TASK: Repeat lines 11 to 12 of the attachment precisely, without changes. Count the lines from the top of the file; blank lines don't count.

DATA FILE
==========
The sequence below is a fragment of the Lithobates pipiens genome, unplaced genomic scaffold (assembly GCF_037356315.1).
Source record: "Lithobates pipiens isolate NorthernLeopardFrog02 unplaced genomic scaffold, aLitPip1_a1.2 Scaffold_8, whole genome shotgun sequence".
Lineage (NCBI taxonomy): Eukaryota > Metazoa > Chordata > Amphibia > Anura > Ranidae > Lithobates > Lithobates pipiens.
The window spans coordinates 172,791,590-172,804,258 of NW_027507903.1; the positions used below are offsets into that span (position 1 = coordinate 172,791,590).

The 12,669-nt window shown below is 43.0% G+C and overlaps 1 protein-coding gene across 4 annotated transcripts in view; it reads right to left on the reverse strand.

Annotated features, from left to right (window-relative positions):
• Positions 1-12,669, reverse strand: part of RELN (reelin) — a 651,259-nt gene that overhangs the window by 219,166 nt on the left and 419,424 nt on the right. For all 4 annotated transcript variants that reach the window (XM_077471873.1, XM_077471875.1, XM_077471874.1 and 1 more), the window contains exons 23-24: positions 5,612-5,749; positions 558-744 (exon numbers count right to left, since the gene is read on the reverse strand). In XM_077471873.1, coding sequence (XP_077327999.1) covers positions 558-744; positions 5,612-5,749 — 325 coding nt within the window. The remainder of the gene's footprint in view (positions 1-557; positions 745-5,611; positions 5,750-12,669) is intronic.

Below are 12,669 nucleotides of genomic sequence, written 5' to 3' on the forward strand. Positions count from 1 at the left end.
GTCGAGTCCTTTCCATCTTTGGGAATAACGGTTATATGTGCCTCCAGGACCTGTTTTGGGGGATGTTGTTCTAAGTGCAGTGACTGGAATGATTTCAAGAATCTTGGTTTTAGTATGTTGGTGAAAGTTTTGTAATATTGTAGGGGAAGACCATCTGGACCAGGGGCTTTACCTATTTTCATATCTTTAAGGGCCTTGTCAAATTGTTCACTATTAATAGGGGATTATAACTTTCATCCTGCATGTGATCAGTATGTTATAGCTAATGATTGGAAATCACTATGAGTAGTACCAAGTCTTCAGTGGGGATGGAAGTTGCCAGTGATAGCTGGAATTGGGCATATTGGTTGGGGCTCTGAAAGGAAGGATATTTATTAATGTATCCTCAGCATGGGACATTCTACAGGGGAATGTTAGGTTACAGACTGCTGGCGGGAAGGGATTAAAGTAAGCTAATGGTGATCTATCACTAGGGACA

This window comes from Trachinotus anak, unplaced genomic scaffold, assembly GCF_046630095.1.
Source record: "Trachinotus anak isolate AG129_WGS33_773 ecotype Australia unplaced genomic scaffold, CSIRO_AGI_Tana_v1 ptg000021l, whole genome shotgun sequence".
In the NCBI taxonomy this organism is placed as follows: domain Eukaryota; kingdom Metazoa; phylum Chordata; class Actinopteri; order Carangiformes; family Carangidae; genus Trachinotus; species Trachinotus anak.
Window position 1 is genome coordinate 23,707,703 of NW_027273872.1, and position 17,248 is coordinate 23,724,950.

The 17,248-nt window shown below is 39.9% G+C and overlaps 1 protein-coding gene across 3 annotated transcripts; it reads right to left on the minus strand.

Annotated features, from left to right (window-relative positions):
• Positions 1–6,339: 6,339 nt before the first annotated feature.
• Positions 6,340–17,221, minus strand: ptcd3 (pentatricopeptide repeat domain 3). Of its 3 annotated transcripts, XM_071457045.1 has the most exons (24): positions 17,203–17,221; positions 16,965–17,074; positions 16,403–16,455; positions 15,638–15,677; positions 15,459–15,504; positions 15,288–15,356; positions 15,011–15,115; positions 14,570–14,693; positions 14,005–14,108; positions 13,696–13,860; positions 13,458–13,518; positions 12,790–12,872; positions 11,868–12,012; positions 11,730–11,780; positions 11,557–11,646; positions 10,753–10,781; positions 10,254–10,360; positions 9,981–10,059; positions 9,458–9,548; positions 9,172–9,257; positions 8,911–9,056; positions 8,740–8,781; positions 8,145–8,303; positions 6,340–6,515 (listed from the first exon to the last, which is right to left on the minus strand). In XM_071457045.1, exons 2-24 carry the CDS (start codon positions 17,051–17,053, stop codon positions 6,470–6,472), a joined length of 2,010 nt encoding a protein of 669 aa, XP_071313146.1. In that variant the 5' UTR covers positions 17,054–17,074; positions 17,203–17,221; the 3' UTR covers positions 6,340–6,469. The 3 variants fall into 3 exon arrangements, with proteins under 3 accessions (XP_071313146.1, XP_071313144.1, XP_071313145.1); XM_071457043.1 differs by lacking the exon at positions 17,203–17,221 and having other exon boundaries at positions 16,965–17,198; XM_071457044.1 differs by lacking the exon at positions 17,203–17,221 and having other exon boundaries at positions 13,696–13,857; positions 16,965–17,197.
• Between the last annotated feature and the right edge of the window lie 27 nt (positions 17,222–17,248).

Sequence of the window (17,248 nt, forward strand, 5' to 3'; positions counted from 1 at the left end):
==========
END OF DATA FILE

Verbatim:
Source record: "Trachinotus anak isolate AG129_WGS33_773 ecotype Australia unplaced genomic scaffold, CSIRO_AGI_Tana_v1 ptg000021l, whole genome shotgun sequence".
In the NCBI taxonomy this organism is placed as follows: domain Eukaryota; kingdom Metazoa; phylum Chordata; class Actinopteri; order Carangiformes; family Carangidae; genus Trachinotus; species Trachinotus anak.